- Who this privacy law applies to;
- How it defines personal information;
- The rights that this law provides to consumers;
- The penalties for non-compliance.
Who does the Australia Privacy Act 1988 apply to?
Most privacy laws are very broad in the sense that they apply to businesses outside of the state or country in which they were enacted, and the Australia Privacy Act 1988 is no exception to the rule. This privacy law applies to Australian organizations with an annual turnover of more than AUD $3,000,000. The law defines “organization” as:
- An individual, including a sole trader (acting in a commercial capacity);
- A body corporate;
- A partnership;
- Any other unincorporated association; or
- A trust.
While this privacy law primarily applies to medium and large businesses due to the revenue requirement, it is important to note that there are a few exceptions which would require small businesses to comply as well. The following small businesses with an annual turnover of AUD $3,000,000 need to comply with this privacy law:
- A private-sector health care provider – an organization that provides a health service and includes:
- A traditional health care provider (hospital, medical practitioner, or pharmacy);
- A complimentary therapist, such as a naturopath or a chiropractor;
- A gym or weight loss clinic;
- A childcare center, a private school, and a tertiary educational institution.
- A business that sells or purchases personal information;
- A credit reporting body;
- A contracted service provider for an Australian Government contract;
- An employee association registered or recognized under the Fair Work (Registered Organisations) Act 2009;
- A business that has opted-in to the Privacy Act 1988;
- A business that is related to a business that is covered by this privacy law;
- A business prescribed by the Privacy Regulation 2013.
In addition, organizations formed outside of Australia may need to comply with this law, regardless of revenue, if they have an Australian link. Your organization has an Australian link if it carries on business in Australia and collects and holds personal information in Australia. In assessing whether an entity carries on business in Australia, the following factors need to be considered:
- The entity has a place of business in Australia;
- People who undertake business acts for the entity are located in Australia;
- The entity has a website that offers goods or services to Australian consumers;
- Australia is one of the countries on the drop-down menu appearing on the entity’s website;
- Web content that forms part of carrying on the business was uploaded by or on behalf of the entity, in Australia;
- Business or purchase orders are assessed or acted upon in Australia; or
- The entity is the registered proprietor of trademarks in Australia.
How does this law define personal information?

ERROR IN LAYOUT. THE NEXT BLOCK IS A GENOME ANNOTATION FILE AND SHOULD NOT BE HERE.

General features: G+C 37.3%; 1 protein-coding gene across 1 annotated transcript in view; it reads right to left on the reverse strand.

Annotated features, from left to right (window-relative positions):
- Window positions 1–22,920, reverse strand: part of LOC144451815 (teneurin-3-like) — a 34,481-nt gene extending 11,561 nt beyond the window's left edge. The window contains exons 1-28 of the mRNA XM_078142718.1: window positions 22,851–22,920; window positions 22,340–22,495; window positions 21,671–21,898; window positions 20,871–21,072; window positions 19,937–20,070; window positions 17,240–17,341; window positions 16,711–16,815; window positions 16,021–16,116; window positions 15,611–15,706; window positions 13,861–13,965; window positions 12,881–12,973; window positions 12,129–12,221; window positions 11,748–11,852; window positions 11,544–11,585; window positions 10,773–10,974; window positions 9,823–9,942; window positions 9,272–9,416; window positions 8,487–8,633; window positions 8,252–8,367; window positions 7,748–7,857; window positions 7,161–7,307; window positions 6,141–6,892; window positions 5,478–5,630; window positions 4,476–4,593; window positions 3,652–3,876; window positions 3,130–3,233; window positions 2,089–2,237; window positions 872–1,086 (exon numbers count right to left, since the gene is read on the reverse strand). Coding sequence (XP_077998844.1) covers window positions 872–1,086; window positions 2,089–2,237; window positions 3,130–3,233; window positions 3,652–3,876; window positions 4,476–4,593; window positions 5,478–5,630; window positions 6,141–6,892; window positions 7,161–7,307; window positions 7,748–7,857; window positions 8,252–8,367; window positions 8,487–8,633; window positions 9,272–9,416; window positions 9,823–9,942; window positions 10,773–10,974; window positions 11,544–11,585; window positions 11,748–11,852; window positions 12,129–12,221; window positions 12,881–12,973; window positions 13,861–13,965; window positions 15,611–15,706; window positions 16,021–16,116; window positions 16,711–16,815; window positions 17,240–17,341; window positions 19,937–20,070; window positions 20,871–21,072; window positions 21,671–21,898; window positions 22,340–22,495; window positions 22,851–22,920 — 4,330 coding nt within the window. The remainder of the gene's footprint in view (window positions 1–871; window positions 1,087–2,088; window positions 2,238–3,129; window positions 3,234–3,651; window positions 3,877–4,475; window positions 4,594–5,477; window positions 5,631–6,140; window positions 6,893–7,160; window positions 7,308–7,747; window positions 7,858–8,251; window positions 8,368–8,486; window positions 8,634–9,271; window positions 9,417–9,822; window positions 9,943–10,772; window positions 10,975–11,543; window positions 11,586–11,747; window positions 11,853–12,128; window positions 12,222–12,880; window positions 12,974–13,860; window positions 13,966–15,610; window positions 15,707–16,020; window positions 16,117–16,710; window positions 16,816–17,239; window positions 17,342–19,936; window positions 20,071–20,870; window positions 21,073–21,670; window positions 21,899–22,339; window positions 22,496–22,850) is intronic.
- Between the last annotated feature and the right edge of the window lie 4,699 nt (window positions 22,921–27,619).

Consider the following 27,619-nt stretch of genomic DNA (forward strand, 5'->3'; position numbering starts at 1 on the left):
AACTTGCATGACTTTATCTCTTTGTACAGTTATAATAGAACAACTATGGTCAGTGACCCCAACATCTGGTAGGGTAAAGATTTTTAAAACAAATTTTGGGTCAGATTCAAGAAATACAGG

The Australia Privacy Act 1988 states that the definition of personal information includes a broad range of information that could be used to identify someone. The law provides the following examples of personal information:
- An individual’s name, signature, address, phone number or date of birth;
- Sensitive information such as racial or ethnic origin, political opinions and associations, religious or philosophical beliefs or criminal record;
- Credit information;
- Employee record information;
- Internet protocol (IP) addresses;
- Voice print and facial recognition biometrics;
- Location information from a mobile device.
If you are collecting any of the personal information stated above, and are an Australian company, you need to honor the privacy rights given to consumers under this law.
The consumer rights provided under the Australia Privacy Act 1988
Privacy laws often provide consumers with certain rights when it comes to the collection, use and disclosure of their personal information by businesses. This privacy law provides the following privacy rights to Australians:
- Know why their personal information is being collected, how it will be used and who it will be disclosed to;
- Have the option of not identifying oneself, or of using a pseudonym in certain circumstances;
- Ask for access to their personal information;
- Stop receiving unwanted direct marketing;
- Ask for their personal information that is incorrect to be corrected;
- Make a complaint about an organization or agency the Privacy Act covers, if the consumer thinks that the organization or agency mishandled the consumer’s personal information.
- Your name and details;
- What kinds of personal information you collect and store;
- How you collect the personal information and where it is stored;
- The reasons why you need to collect the personal information;
- How you will use and disclose the personal information;
- How a consumer can access their personal information or ask for a correction;
- How to lodge a complaint if a consumer believes that their personal information has been mishandled and how you will handle that complaint;
- If you are likely to disclose the consumer’s personal information outside of Australia and, if practical, which countries you are likely to disclose it to.
Penalties for non-compliance
The Australia Privacy Act 1988 can impose penalties of up to AUD $2,100,000 for serious or repeated breaches of privacy.
Donata is the Co-founder and President of Termageddon, an auto-updating generator of website and application policies. She is a licensed attorney and Certified Information Privacy Professional. She also serves as the Vice-Chair of the American Bar Association’s ePrivacy Committee and the Chair of the Chicago Chapter of the International Association of Privacy Professionals. In her free time, Donata enjoys beekeeping, hunting for morel mushrooms, and walks with her husband and two dogs.